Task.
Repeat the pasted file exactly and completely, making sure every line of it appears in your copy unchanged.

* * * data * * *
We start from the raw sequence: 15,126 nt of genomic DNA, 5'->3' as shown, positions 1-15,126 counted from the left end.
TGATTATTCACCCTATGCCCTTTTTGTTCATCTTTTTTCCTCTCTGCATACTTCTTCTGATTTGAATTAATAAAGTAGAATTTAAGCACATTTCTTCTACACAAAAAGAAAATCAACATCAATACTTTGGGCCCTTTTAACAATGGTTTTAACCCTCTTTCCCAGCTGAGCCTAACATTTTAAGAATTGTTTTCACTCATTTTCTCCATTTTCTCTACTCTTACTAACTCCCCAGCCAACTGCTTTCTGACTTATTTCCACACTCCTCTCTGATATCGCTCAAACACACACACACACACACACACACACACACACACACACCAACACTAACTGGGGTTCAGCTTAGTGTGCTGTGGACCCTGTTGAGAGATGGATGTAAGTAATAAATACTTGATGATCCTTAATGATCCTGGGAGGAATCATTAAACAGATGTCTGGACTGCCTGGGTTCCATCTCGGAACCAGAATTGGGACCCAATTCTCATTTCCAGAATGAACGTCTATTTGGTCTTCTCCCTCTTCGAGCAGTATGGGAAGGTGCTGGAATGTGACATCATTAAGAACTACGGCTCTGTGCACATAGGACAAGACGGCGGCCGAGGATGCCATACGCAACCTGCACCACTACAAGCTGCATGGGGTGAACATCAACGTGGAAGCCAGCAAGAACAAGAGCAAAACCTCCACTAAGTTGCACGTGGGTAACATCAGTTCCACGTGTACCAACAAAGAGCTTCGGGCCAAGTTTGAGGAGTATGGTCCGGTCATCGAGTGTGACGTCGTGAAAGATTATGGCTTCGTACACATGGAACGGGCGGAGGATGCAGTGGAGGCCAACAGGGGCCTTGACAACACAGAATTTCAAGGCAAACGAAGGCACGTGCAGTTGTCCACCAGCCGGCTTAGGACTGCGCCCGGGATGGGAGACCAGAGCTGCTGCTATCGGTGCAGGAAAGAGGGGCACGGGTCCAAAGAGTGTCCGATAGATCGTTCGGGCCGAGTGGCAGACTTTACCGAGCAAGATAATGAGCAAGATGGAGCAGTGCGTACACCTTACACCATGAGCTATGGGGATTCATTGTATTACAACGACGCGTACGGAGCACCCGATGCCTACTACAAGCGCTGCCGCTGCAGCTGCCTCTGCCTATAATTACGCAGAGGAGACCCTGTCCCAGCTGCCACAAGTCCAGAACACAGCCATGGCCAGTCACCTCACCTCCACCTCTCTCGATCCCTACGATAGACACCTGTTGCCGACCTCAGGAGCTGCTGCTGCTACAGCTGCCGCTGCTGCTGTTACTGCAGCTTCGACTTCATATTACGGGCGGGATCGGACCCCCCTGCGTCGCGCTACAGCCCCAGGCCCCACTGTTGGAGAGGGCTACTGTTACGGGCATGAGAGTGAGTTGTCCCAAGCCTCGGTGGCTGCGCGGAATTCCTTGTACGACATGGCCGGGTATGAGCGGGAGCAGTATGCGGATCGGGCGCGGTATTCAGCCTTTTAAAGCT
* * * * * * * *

We start from the raw sequence: 15,126 nt of genomic DNA, 5'->3' as shown, positions 1-15,126 counted from the left end.
TGATTATTCACCCTATGCCCTTTTTGTTCATCTTTTTTCCTCTCTGCATACTTCTTCTGATTTGAATTAATAAAGTAGAATTTAAGCACATTTCTTCTACACAAAAAGAAAATCAACATCAATACTTTGGGCCCTTTTAACAATGGTTTTAACCCTCTTTCCCAGCTGAGCCTAACATTTTAAGAATTGTTTTCACTCATTTTCTCCATTTTCTCTACTCTTACTAACTCCCCAGCCAACTGCTTTCTGACTTATTTCCACACTCCTCTCTGATATCGCTCAAACACACACACACACACACACACACACACACACACACACCAACACTAACTGGGGTTCAGCTTAGTGTGCTGTGGACCCTGTTGAGAGATGGATGTAAGTAATAAATACTTGATGATCCTTAATGATCCTGGGAGGAATCATTAAACAGATGTCTGGACTGCCTGGGTTCCATCTCGGAACCAGAATTGGGACCCAATTCTCATTTCCAGAATGAACGTCTATTTGGTCTTCTCCCTCTTCGAGCAGTATGGGAAGGTGCTGGAATGTGACATCATTAAGAACTACGGCTCTGTGCACATAGGACAAGACGGCGGCCGAGGATGCCATACGCAACCTGCACCACTACAAGCTGCATGGGGTGAACATCAACGTGGAAGCCAGCAAGAACAAGAGCAAAACCTCCACTAAGTTGCACGTGGGTAACATCAGTTCCACGTGTACCAACAAAGAGCTTCGGGCCAAGTTTGAGGAGTATGGTCCGGTCATCGAGTGTGACGTCGTGAAAGATTATGGCTTCGTACACATGGAACGGGCGGAGGATGCAGTGGAGGCCAACAGGGGCCTTGACAACACAGAATTTCAAGGCAAACGAAGGCACGTGCAGTTGTCCACCAGCCGGCTTAGGACTGCGCCCGGGATGGGAGACCAGAGCTGCTGCTATCGGTGCAGGAAAGAGGGGCACGGGTCCAAAGAGTGTCCGATAGATCGTTCGGGCCGAGTGGCAGACTTTACCGAGCAAGATAATGAGCAAGATGGAGCAGTGCGTACACCTTACACCATGAGCTATGGGGATTCATTGTATTACAACGACGCGTACGGAGCACCCGATGCCTACTACAAGCGCTGCCGCTGCAGCTGCCTCTGCCTATAATTACGCAGAGGAGACCCTGTCCCAGCTGCCACAAGTCCAGAACACAGCCATGGCCAGTCACCTCACCTCCACCTCTCTCGATCCCTACGATAGACACCTGTTGCCGACCTCAGGAGCTGCTGCTGCTACAGCTGCCGCTGCTGCTGTTACTGCAGCTTCGACTTCATATTACGGGCGGGATCGGACCCCCCTGCGTCGCGCTACAGCCCCAGGCCCCACTGTTGGAGAGGGCTACTGTTACGGGCATGAGAGTGAGTTGTCCCAAGCCTCGGTGGCTGCGCGGAATTCCTTGTACGACATGGCCGGGTATGAGCGGGAGCAGTATGCGGATCGGGCGCGGTATTCAGCCTTTTAAAGCT